The first version of the Ford’s Focus Electric Vehicle just got EPA certification of 110 miles per gallon equivalent (MPGe). That’s city rating and 99 MPGe on the highway.
Furthermore, the Focus Electric Vehicle (EV) also got 105 MPGe combined. This is higher than the Nissan Leaf by 6 MPGe.
According to Ford reps, The Focus EV has more passenger room and a faster charging system that allows for a full recharge in nearly half the time of Nissan Leaf.
However as Green Car Reports notes:
Both the Focus Electric and the Leaf are five-door hatchbacks the size of conventional compact cars, with rated ranges between 80 and 85 miles.
The report comes via LeftLaneNews, which sources it to a dealer document it acquired.
The site also reports that Ford will similarly discount any remaining 2014 Focus Electric models now on dealer lots.
The Ford Focus Electric line soon is joined by the new 2013 Ford Fusion Fusion Energi plug-in hybrid (phev). The PHEV is expected to get more than 100 MPGe in electric mode. That’s only for 25 miles at the most!
“Ford is giving customers the power of choice for leading fuel economy regardless of what type of vehicle or powertrain technology they choose,” said Eric Kuehn, chief nameplate engineer, Focus Electric. “The Focus and Fusion are great examples of how we transformed our fleet of cars, utilities and trucks with leading fuel efficiency.”
This EPA label also says customers could save $9,700 in fuel costs over the course of five years. However are more noteworthy, batteries in electric cars last longer then anyone rates them form.
Batteries will last longer than 10 plus years so $18,000 in fuel savings to start. Then and then don’t forget oil, brakes and all other parts.Comparative savings could go even higher if the current trend of rising gas prices continues. In California alone, the cost for a gallon of gas rose 20 cents in a seven-day period that ended last week.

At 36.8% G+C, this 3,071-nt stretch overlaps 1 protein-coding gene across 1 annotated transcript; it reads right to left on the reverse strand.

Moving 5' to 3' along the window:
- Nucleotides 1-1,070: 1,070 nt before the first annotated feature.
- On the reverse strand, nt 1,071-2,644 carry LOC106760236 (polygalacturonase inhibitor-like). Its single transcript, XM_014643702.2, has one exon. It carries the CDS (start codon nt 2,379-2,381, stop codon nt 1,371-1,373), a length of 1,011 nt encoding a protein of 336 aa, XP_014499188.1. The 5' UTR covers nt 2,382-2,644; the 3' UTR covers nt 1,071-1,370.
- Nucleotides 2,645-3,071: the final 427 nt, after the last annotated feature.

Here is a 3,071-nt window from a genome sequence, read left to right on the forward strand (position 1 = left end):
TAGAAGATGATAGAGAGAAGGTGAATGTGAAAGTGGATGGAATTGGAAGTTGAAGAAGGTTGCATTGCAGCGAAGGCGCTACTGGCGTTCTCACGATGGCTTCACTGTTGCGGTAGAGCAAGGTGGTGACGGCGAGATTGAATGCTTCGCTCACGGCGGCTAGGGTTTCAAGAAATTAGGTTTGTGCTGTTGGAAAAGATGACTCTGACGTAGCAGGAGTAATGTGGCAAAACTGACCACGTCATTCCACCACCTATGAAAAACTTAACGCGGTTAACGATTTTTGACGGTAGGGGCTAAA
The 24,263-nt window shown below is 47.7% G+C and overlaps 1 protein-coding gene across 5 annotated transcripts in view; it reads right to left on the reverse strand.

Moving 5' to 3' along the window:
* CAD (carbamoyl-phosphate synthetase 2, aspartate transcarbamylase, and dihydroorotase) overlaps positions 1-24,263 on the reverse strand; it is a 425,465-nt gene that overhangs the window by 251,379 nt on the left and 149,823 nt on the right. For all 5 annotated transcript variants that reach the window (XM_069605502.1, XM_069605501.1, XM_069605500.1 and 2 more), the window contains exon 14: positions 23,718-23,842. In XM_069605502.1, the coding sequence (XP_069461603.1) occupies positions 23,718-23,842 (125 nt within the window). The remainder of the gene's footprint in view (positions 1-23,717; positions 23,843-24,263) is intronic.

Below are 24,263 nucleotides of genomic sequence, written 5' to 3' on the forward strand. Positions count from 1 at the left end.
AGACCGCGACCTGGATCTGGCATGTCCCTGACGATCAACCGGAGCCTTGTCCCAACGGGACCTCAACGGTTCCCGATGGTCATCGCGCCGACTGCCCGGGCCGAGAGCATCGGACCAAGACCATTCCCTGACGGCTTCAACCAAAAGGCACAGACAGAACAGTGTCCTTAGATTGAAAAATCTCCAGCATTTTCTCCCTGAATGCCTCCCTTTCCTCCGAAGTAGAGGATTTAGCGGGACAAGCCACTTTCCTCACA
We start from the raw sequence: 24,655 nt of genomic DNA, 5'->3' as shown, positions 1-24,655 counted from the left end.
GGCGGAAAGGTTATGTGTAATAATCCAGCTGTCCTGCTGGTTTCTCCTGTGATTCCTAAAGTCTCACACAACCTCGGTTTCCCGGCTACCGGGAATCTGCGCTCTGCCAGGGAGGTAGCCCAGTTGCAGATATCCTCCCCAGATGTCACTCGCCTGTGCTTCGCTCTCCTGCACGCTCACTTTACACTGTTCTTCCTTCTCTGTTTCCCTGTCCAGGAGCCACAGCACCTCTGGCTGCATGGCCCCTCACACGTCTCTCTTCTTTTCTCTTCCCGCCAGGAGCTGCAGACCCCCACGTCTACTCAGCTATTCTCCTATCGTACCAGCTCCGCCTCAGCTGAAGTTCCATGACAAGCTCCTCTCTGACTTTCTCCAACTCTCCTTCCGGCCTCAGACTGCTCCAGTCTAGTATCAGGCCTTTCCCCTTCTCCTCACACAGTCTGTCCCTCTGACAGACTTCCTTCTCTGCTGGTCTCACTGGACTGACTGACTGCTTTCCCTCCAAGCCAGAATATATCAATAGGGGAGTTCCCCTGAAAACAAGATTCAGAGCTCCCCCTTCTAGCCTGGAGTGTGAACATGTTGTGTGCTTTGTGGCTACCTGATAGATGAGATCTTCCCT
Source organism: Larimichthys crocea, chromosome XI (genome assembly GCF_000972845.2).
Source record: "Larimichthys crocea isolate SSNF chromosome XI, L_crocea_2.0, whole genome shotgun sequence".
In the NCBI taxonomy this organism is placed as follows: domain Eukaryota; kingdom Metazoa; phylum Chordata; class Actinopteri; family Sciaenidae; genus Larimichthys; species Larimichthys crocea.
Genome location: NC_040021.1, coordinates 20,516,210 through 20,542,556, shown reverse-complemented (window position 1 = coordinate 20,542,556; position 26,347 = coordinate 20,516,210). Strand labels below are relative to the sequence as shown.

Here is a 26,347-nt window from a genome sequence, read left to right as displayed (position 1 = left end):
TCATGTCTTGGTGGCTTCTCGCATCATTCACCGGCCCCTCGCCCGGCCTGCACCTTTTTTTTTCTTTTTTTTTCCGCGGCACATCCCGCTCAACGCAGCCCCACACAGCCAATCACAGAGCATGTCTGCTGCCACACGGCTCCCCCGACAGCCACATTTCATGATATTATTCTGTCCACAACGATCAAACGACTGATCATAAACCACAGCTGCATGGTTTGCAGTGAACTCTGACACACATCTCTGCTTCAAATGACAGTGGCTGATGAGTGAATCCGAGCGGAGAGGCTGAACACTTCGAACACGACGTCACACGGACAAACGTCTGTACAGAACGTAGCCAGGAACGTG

Faster charging with 240 volts also can extend range as drivers can more quickly recharge between stops – up to 20 miles per charge hour – so they can significantly improve a car’s range during a busy day of driving by recharging multiple times.
For those who need to charge up while away from home, the number of charging stations continues to rise. In the last 10 months the number of charging stations in the United States has risen from 750 to 5,507, according to the U.S. Department of Energy.
Finally, to help cut charging costs at home, a unique value charging feature. All powered by Microsoft is designed to help owners in the U.S. charge their vehicles at the cheapest utility rates. That is so cool cause it can make charging the Focus Electric less costly than charging the Nissan Leaf.